by: Sophia Bird
Sophia Bird is the daughter of South Central Indiana Kiwanian Loni Dishong. After serving as president of the Jackson Creek Middle School Bloomington Builders Club, she moved on to high school and was elected president this year for the Bloomington, Indiana, Key Club. Here, she writes about attending the 2011 Kiwanis International Convention. Though she reflects on her experiences in Geneva, Switzerland, her remarks speak of the enlightening opportunities that await Kiwanis-family members of all ages at the 97th annual Kiwanis International Convention in New Orleans, Louisiana, June 28–July 1, 2012.
I became involved in Kiwanis two years ago, as I was going into seventh grade. I was nervous, but my mom managed to coax me into attending the first Builders Club meeting of the year. They were holding their elections. Due to encouragement from my family, I agreed to run for president. I was excited by the idea of a new experience. And so, when the election results were in and I found myself the president of such an incredible club, I was both thrilled and honored to be a part of something so great.
I think it’s safe to say that I’m a Kiwanian by nature. I was brought up that way. My grandparents, Linda and Jerry Christiano, and my mother, Loni Dishong, are all involved in Kiwanis, and they have taught me to help others from the start. However, joining the Builders Club at my school would make me not only a Kiwanian in upbringing, but one in title as well.
This summer, my grandparents invited me to join them for a once-in-a-lifetime opportunity at the 2011 Kiwanis International Convention in Geneva, Switzerland. Of course, I jumped at the chance to travel overseas for the very first time. On the fourth of July, I found myself boarding an airplane for an experience I would never forget.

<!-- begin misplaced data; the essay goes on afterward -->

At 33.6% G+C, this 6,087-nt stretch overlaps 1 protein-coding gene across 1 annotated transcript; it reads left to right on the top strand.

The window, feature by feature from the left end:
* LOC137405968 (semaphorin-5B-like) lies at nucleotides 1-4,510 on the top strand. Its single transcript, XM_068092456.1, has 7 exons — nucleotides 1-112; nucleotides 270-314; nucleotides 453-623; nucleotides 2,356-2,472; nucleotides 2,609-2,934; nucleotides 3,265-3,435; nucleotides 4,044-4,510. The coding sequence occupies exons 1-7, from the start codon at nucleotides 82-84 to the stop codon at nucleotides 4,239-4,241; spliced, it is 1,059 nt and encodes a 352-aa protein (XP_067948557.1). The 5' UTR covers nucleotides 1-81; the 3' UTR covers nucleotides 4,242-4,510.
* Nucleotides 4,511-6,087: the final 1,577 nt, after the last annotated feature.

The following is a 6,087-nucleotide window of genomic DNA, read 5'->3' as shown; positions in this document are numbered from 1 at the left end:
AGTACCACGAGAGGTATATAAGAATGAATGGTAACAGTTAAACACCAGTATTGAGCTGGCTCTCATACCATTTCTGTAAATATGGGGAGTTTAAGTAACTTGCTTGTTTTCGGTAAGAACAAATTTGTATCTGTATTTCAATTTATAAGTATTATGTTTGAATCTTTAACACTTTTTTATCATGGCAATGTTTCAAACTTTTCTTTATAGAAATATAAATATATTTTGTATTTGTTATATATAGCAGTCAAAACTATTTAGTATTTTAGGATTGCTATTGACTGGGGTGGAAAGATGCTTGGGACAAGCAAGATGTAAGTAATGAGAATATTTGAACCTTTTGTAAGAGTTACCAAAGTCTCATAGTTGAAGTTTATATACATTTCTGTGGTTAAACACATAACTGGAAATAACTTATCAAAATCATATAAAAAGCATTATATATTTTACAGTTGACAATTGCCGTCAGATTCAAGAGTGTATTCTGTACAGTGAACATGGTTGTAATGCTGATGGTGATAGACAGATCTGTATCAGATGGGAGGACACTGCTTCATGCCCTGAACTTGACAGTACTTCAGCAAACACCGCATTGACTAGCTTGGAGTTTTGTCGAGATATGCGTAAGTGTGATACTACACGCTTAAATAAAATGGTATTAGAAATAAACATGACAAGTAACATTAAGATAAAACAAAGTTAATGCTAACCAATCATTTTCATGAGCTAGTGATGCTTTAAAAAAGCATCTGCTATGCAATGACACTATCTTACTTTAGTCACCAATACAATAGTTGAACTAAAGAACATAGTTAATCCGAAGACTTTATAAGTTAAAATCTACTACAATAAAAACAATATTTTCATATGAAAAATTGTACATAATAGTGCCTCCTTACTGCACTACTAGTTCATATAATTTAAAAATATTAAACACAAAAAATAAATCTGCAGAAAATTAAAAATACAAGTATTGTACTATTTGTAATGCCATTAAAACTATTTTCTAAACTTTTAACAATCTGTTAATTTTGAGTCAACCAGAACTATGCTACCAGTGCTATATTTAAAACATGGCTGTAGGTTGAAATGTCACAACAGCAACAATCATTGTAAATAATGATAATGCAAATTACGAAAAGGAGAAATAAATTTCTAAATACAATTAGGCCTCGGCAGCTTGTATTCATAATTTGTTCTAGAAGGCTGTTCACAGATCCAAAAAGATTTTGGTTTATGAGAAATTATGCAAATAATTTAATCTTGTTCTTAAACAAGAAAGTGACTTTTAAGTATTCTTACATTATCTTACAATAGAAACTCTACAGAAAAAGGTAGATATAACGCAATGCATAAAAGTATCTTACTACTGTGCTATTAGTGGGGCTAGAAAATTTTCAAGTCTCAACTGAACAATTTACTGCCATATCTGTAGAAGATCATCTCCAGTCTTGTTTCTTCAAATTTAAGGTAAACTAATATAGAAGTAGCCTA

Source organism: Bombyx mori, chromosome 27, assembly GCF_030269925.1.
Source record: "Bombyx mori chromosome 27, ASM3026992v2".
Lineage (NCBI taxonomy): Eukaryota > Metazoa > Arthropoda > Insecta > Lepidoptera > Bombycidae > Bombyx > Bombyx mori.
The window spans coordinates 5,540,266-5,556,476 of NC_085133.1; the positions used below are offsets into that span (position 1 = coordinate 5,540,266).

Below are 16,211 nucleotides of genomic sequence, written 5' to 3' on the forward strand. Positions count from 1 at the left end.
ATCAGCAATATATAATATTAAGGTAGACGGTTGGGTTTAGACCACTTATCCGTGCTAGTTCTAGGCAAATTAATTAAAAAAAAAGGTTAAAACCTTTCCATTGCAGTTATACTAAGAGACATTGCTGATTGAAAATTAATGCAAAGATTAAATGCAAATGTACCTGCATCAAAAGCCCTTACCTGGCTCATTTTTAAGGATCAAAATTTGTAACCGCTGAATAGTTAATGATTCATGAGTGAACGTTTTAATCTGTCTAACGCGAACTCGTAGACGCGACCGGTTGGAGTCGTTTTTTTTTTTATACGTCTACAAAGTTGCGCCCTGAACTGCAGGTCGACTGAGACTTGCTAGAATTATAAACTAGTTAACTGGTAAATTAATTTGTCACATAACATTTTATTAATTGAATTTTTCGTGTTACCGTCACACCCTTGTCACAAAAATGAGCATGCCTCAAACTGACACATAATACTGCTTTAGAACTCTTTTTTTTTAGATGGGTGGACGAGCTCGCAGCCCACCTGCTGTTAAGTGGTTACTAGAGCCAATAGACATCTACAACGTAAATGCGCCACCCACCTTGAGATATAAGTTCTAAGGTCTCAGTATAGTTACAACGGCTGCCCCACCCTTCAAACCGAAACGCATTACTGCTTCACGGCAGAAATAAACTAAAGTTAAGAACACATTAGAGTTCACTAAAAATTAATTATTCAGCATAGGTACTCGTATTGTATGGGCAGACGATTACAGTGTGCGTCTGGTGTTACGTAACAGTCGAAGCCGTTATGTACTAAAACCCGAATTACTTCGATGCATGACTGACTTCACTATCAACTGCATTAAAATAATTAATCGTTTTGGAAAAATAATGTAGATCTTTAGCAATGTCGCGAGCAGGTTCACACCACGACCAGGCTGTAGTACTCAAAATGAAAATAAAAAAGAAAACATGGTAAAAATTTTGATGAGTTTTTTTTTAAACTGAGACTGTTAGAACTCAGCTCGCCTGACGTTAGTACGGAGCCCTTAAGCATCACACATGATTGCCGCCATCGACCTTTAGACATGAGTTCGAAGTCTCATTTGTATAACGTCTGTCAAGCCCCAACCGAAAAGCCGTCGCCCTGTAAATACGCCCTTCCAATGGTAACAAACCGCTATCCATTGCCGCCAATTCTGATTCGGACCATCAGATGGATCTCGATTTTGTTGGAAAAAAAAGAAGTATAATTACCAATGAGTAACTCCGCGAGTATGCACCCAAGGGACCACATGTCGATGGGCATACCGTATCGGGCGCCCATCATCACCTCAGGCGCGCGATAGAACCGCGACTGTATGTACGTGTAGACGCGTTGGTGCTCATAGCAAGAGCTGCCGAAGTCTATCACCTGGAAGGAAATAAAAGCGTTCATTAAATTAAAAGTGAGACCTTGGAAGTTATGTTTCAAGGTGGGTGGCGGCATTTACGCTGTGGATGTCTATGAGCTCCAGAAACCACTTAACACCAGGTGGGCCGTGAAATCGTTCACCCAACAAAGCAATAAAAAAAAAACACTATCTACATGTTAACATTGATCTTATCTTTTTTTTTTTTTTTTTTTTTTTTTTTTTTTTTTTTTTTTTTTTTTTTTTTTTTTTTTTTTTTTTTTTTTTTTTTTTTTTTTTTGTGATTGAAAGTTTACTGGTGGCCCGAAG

I had dealt with a few long trips before. I visit my grandparents every summer, and it’s a 10-hour drive one way. While that seemed long, it couldn’t prepare me for a plane ride overseas. Altogether, I spent 11 hours on a plane, an hour and a half in a car and at least four hours sitting in airports. Of course, it was fun to be experiencing something so new and different from anything I had seen before, but the sight of the hotel was a welcome relief.
The Starling Hotel in Geneva was big and beautiful, with lots of space and décor that was pretty to look at. I thought that the use of glass was very interesting. Where wood or metal would be used here in the United Sates, glass was often used in the hotel. For example, the railings of the staircases inside the hotel were partially constructed of glass, as was the door to the restroom inside our hotel room.
I was excited and impatient for the events to begin. At the opening session, I had the honor to see Jane Goodall. She discussed the Earth and how we might save it from the damage that has been done, such as deforestation. Listening to her experiences and accomplishments was a powerful start to an eye-opening week. She brought peace into the room with her and inspired us to leave the session with determination to save lives one community at a time.
I was in awe of the strength and conviction of each and every Kiwanian there that week. I met Kiwanians from Australia, Holland and many who lived in Geneva! I knew that these were the days of my life I would remember in each service project I participated in. I would be refueled by the mind-blowing will to succeed in helping those in need.
Throughout the week I attended enough luncheons, workshops and dinners to last me quite a long time. Each was an exciting new opportunity to learn. One of the workshops I attended focused on Kiwanis’ current campaign to change the world: The Eliminate Project. The Eliminate Project strives to eliminate maternal and neonatal tetanus from the face of the Earth by 2015. Kiwanis has pledged to raise US$110 million by that deadline. Partnered with UNICEF, The Eliminate Project will provide vaccines to women who have no access to medical services during their child-bearing years. The program will save and protect the lives of millions of women and newborn babies.
In honor of The Eliminate Project and the babies that will be saved and protected, Kiwanis has created a new award: the Walter Zeller Fellowship. I was impressed by the amount of people who received their Zellers and gave their own personal money towards such a noble cause. Is there anything that could speak of Kiwanis’ power more?